Over the weekend, Germany and Finland repatriated from Syria 18 children and five women, all suspected relatives of ISIS militants. They were brought home on humanitarian grounds, with the women described as being in "very poor health".
The decision is overdue. Most European states, some of the richest in the world, have done little to relieve the burden European ISIS detainees placed on stretched authorities in Syria and Iraq. The detention centres in which they are housed are dangerous, over-crowded, difficult to control and largely populated with women and children. Groups like the Al Khansaa brigade, a self-appointed ISIS female "police team", enforce their law, routinely dishing out beatings and intimidation.
Moral arguments appear largely to have failed in convincing European states to live up to their responsibility over these citizens. Fears over repatriating extremists are understandable; the number of returnees would be difficult for intelligence agencies to monitor over the long term. There are also fears that prosecutors would not be able to muster enough evidence to secure sentences. De-radicalistion will be hard, as European states still struggle to come up with effective strategies. And the resistance of many law-abiding European citizens will be significant. But any desire to give in to these fears is ultimately flawed. The moral and strategic arguments for returning ISIS relatives are stronger.
In the long run, Europe is not safer with the status quo. There are worries that detainees could overcome fragile security in the camps and smuggle themselves to ISIS cells in the Middle East or Europe. Formal repatriation allows for detainees to be documented properly. Keeping ISIS's most committed supporters – many people in these camps stayed until the very last days of the caliphate – grouped in one place, may help members plan attacks. It is dangerous for Europe to have tragically large numbers of its children in an environment so conducive to indoctrination. It also unconscionable to condemn them to a life of imposed extremism – a choice they, unlike their parents, did not make consciously.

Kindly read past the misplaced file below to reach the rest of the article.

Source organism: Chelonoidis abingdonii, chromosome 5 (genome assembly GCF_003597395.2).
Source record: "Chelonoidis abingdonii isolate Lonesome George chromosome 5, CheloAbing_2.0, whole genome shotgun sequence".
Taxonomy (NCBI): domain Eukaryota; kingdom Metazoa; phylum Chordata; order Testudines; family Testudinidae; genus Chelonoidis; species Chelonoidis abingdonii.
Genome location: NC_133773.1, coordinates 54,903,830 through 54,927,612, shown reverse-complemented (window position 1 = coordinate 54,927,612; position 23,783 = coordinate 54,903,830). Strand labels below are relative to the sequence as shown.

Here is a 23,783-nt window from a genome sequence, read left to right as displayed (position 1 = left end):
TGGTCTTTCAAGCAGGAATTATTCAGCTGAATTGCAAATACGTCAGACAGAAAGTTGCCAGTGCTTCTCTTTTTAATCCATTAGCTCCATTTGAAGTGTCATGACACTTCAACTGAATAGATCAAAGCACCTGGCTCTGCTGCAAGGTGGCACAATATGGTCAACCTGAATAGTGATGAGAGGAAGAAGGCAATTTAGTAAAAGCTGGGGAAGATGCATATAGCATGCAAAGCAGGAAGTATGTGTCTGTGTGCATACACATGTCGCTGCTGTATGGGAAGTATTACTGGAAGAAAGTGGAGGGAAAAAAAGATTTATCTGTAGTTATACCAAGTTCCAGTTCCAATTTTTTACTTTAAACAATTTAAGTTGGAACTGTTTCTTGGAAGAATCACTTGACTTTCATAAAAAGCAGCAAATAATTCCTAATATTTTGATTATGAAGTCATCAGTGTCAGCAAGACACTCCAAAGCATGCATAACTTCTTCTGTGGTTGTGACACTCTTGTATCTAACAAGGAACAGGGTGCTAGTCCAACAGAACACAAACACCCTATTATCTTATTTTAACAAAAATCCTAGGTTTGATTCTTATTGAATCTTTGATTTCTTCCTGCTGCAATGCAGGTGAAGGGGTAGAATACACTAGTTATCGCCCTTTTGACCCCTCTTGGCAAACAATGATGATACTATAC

Workarounds undertaken by countries like the UK, in cases such as that of Shamima Begum – a British ISIS wife stripped of her citizenship on the basis she might be eligible for a Bangladeshi passport by descent – place an unjust burden on some of the poorest states in the world, damaging the credibility of European values. Moreover, why should Bangladesh, a country Begum has never lived in, be responsible for her and justice for her victims, rather than Britain?
These shoddy attempts to displace responsibility also set a legal precedent of British dual nationals being cast out of the reach of the UK criminal justice system. Begum’s punishment could not be given to someone with British ancestry, implying that British law applies more completely to those with single nationality. Legal gymnastics of this kind also add to false narratives exploited by terrorists that Brits born to Muslim parents are second-class citizens.
Reconciling these issues with confidence in the integrity of Europe’s laws and values is of significant importance to the safety of Europeans. Furthermore, it demonstrates an understanding that the moral and strategic factors are intertwined. The most effective long-term strategy against the disillusionment and nihilism that leads to terrorism is not through watering down ethical standards and the law, but by asserting them consistently – even in the most difficult cases. By bringing these 18 children and their mothers home from a life of terror, Germany and Finland uphold their ideals.